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How to Segment Business Markets Step-by-Step

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  • 0:04 Business Markets
  • 0:31 Four Broad Business…
  • 1:25 Segmenting by Company…
  • 2:37 Segmenting by Buying Processes
  • 3:37 Lesson Summary
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Lesson Transcript
Instructor: Jennifer Lombardo
Discover the four segments of business marketing in this lesson. You will also learn the distinguishing characteristics of each segment so you may easily identify each of them.

Business Markets

You may have heard the term 'B2B'. B2B stands for business-to-business marketing. The business market is where companies sell their products or services to other businesses. Business markets can also be segmented into easily identifiable areas. The town expert is Postmaster Joe because he knows the area better than anyone, and he is going to give us a tour of Ninja Town to explain how businesses are segmented.

Four Broad Business Market Segments

Postmaster Joe's territory is huge. He covers the entire southern part of Ninja Town and sells companies metering machines and other mailing products. He also delivers mail to all four different types of business markets, which are producers, resellers, government and institutions. A Ninja Town producer would be the steel factory that produces the material for the local automakers. Postmaster Joe visits a few resellers every day on his route. Resellers buy products and then resell them to other businesses. Some examples include distributors such as food warehouses and brokers. Postmaster Joe's route covers a ton of government markets, such as the navy yard, motor vehicle department and defense contractors. The last segment that the mailman visits every day consists of institutions such as hospitals, prisons, churches and libraries.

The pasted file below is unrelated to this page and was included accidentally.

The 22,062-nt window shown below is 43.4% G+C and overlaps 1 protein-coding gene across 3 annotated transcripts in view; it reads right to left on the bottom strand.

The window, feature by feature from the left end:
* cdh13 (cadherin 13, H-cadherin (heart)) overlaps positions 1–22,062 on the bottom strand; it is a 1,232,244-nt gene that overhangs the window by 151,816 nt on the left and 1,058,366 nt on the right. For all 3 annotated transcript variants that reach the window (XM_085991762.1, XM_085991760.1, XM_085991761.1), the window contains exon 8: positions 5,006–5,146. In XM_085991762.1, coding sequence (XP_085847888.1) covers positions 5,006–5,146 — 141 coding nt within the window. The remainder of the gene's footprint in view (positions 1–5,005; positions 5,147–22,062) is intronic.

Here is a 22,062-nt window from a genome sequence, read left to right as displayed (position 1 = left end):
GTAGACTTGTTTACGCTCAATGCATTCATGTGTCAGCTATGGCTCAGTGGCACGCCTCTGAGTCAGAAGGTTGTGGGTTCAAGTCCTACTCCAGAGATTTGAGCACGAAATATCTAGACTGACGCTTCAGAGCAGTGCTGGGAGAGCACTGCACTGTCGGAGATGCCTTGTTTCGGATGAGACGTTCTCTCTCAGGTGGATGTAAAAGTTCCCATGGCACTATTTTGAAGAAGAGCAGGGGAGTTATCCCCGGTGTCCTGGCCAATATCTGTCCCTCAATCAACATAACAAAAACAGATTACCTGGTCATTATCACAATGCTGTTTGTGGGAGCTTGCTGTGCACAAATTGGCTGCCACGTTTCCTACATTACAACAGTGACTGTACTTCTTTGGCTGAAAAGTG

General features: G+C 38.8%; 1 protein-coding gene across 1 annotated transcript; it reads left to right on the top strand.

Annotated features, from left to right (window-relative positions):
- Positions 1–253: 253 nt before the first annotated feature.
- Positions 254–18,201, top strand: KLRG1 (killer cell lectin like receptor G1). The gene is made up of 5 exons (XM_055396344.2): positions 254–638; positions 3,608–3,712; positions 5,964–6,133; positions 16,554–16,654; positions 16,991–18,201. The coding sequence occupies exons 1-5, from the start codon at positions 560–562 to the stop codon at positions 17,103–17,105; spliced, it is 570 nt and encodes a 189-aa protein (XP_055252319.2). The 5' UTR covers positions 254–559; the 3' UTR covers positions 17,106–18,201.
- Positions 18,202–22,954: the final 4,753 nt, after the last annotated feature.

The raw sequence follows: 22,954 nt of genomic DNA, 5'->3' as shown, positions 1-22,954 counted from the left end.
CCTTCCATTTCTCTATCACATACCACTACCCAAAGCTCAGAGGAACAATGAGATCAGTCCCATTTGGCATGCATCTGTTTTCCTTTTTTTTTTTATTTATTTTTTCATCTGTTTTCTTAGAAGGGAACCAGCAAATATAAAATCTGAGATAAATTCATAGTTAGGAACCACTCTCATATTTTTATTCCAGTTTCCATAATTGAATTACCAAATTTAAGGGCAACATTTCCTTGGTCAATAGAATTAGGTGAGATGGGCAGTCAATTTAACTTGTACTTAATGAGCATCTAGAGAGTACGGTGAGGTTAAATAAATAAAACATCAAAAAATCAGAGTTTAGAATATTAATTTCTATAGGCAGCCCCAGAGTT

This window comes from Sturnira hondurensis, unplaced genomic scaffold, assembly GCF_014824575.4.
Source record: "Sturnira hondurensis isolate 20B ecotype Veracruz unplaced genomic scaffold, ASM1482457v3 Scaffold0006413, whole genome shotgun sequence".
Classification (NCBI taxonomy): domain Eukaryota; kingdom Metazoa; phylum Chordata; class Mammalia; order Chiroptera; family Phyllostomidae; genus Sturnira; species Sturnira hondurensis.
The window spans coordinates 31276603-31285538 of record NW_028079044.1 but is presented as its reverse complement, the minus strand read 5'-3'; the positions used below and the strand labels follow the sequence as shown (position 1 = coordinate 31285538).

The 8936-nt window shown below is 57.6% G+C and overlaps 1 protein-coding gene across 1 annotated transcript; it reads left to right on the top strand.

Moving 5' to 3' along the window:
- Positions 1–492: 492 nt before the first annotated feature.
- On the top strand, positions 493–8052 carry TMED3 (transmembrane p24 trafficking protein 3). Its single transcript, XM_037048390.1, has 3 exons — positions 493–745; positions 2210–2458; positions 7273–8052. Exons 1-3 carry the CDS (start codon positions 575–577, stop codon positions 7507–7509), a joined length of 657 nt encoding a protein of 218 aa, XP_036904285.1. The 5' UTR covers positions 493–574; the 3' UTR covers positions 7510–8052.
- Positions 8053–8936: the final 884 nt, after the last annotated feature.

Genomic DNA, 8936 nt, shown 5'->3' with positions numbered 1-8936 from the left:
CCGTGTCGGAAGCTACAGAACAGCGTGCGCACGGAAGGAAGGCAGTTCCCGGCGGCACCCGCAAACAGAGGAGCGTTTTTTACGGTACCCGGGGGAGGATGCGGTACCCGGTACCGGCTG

Segmenting by Company Characteristics

Postmaster Joe loves his route and all of the businesses in town. He agrees with the business marketing strategy of segmenting according to company characteristics. He divides his route up as well in the same manner. Company characteristics include segmentation variables of company size, product use, geographic location and even type of company. He uses geographic segmentation for his route, as it makes his route efficient and productive to deliver mail in order of location.

A marketer might choose product use and send a sales force out to call based on how companies use their product. For example, a big client requires much more attention. Some companies divide their business market segmentation by type of company. It might be cost effective to group all churches and all schools into one section while keeping all government institutions in another segment. It also allows companies to create custom marketing plans for each segment. For example, banks segment businesses by company characteristics in order to offer specific promotional financial deals based on their size.

Segmenting by company characteristics allows for custom marketing.
Company Characteristic Segmentation

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